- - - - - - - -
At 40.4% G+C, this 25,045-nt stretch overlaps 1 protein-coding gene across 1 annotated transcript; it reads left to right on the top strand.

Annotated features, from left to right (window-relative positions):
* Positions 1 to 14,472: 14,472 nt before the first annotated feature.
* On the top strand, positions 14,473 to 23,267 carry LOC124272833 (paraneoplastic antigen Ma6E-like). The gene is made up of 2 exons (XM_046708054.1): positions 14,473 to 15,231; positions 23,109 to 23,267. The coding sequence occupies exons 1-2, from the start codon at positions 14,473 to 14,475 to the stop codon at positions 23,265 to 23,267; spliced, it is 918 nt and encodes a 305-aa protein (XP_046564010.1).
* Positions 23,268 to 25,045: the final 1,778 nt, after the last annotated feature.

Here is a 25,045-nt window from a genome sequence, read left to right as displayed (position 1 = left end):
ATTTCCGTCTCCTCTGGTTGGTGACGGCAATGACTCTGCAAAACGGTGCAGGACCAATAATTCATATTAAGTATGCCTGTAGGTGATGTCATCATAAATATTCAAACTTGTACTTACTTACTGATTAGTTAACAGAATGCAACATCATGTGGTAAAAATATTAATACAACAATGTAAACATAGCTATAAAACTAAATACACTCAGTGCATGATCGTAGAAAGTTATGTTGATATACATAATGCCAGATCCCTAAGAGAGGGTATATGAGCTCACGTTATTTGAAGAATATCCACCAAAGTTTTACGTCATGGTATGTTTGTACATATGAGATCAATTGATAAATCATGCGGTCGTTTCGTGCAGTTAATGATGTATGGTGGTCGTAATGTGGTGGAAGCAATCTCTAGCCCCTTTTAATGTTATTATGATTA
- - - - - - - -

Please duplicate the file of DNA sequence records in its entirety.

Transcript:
At 40.4% G+C, this 25,045-nt stretch overlaps 1 protein-coding gene across 1 annotated transcript; it reads left to right on the top strand.

Annotated features, from left to right (window-relative positions):
* Positions 1 to 14,472: 14,472 nt before the first annotated feature.
* On the top strand, positions 14,473 to 23,267 carry LOC124272833 (paraneoplastic antigen Ma6E-like). The gene is made up of 2 exons (XM_046708054.1): positions 14,473 to 15,231; positions 23,109 to 23,267. The coding sequence occupies exons 1-2, from the start codon at positions 14,473 to 14,475 to the stop codon at positions 23,265 to 23,267; spliced, it is 918 nt and encodes a 305-aa protein (XP_046564010.1).
* Positions 23,268 to 25,045: the final 1,778 nt, after the last annotated feature.

Here is a 25,045-nt window from a genome sequence, read left to right as displayed (position 1 = left end):
ATTTCCGTCTCCTCTGGTTGGTGACGGCAATGACTCTGCAAAACGGTGCAGGACCAATAATTCATATTAAGTATGCCTGTAGGTGATGTCATCATAAATATTCAAACTTGTACTTACTTACTGATTAGTTAACAGAATGCAACATCATGTGGTAAAAATATTAATACAACAATGTAAACATAGCTATAAAACTAAATACACTCAGTGCATGATCGTAGAAAGTTATGTTGATATACATAATGCCAGATCCCTAAGAGAGGGTATATGAGCTCACGTTATTTGAAGAATATCCACCAAAGTTTTACGTCATGGTATGTTTGTACATATGAGATCAATTGATAAATCATGCGGTCGTTTCGTGCAGTTAATGATGTATGGTGGTCGTAATGTGGTGGAAGCAATCTCTAGCCCCTTTTAATGTTATTATGATTA